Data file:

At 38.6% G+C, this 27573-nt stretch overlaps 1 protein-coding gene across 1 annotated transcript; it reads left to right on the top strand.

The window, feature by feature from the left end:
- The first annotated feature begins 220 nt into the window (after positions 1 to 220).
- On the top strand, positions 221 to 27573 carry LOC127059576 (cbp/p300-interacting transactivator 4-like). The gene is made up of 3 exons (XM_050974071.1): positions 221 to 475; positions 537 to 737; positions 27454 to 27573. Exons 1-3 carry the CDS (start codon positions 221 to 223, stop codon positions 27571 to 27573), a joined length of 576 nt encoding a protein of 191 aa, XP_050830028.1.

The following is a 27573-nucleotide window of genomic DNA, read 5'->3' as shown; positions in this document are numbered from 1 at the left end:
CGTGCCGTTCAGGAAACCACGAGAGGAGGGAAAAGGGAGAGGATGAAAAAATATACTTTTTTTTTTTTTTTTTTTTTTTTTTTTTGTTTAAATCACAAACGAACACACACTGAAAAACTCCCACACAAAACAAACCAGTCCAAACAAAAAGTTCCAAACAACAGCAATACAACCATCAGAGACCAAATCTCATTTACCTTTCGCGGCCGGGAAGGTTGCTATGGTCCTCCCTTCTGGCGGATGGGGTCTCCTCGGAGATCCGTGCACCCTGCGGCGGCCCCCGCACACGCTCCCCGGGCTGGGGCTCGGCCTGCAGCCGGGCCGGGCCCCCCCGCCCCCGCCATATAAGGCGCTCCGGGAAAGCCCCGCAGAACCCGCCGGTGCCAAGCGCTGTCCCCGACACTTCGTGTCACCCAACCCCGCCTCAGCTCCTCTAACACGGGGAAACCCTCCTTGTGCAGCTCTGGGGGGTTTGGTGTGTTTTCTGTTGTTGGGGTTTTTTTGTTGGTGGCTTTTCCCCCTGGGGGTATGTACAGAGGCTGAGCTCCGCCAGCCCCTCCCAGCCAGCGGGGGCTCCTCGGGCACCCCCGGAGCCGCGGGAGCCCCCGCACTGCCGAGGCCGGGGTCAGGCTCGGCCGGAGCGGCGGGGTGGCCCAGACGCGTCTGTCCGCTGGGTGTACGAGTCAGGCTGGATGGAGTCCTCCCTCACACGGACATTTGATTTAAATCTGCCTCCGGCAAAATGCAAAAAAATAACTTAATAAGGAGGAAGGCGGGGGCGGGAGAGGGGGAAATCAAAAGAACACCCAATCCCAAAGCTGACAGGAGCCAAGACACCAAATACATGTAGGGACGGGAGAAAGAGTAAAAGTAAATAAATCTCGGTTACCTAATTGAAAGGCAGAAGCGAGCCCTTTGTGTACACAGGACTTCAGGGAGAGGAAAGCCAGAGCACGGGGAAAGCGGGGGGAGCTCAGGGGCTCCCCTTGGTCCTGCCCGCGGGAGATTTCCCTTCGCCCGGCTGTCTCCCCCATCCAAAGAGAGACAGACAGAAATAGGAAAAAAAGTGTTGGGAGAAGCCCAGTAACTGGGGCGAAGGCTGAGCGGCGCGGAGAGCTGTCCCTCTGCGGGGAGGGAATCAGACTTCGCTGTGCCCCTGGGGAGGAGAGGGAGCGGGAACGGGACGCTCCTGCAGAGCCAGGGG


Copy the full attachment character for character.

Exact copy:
At 38.6% G+C, this 27573-nt stretch overlaps 1 protein-coding gene across 1 annotated transcript; it reads left to right on the top strand.

The window, feature by feature from the left end:
- The first annotated feature begins 220 nt into the window (after positions 1 to 220).
- On the top strand, positions 221 to 27573 carry LOC127059576 (cbp/p300-interacting transactivator 4-like). The gene is made up of 3 exons (XM_050974071.1): positions 221 to 475; positions 537 to 737; positions 27454 to 27573. Exons 1-3 carry the CDS (start codon positions 221 to 223, stop codon positions 27571 to 27573), a joined length of 576 nt encoding a protein of 191 aa, XP_050830028.1.

The following is a 27573-nucleotide window of genomic DNA, read 5'->3' as shown; positions in this document are numbered from 1 at the left end:
CGTGCCGTTCAGGAAACCACGAGAGGAGGGAAAAGGGAGAGGATGAAAAAATATACTTTTTTTTTTTTTTTTTTTTTTTTTTTTTGTTTAAATCACAAACGAACACACACTGAAAAACTCCCACACAAAACAAACCAGTCCAAACAAAAAGTTCCAAACAACAGCAATACAACCATCAGAGACCAAATCTCATTTACCTTTCGCGGCCGGGAAGGTTGCTATGGTCCTCCCTTCTGGCGGATGGGGTCTCCTCGGAGATCCGTGCACCCTGCGGCGGCCCCCGCACACGCTCCCCGGGCTGGGGCTCGGCCTGCAGCCGGGCCGGGCCCCCCCGCCCCCGCCATATAAGGCGCTCCGGGAAAGCCCCGCAGAACCCGCCGGTGCCAAGCGCTGTCCCCGACACTTCGTGTCACCCAACCCCGCCTCAGCTCCTCTAACACGGGGAAACCCTCCTTGTGCAGCTCTGGGGGGTTTGGTGTGTTTTCTGTTGTTGGGGTTTTTTTGTTGGTGGCTTTTCCCCCTGGGGGTATGTACAGAGGCTGAGCTCCGCCAGCCCCTCCCAGCCAGCGGGGGCTCCTCGGGCACCCCCGGAGCCGCGGGAGCCCCCGCACTGCCGAGGCCGGGGTCAGGCTCGGCCGGAGCGGCGGGGTGGCCCAGACGCGTCTGTCCGCTGGGTGTACGAGTCAGGCTGGATGGAGTCCTCCCTCACACGGACATTTGATTTAAATCTGCCTCCGGCAAAATGCAAAAAAATAACTTAATAAGGAGGAAGGCGGGGGCGGGAGAGGGGGAAATCAAAAGAACACCCAATCCCAAAGCTGACAGGAGCCAAGACACCAAATACATGTAGGGACGGGAGAAAGAGTAAAAGTAAATAAATCTCGGTTACCTAATTGAAAGGCAGAAGCGAGCCCTTTGTGTACACAGGACTTCAGGGAGAGGAAAGCCAGAGCACGGGGAAAGCGGGGGGAGCTCAGGGGCTCCCCTTGGTCCTGCCCGCGGGAGATTTCCCTTCGCCCGGCTGTCTCCCCCATCCAAAGAGAGACAGACAGAAATAGGAAAAAAAGTGTTGGGAGAAGCCCAGTAACTGGGGCGAAGGCTGAGCGGCGCGGAGAGCTGTCCCTCTGCGGGGAGGGAATCAGACTTCGCTGTGCCCCTGGGGAGGAGAGGGAGCGGGAACGGGACGCTCCTGCAGAGCCAGGGG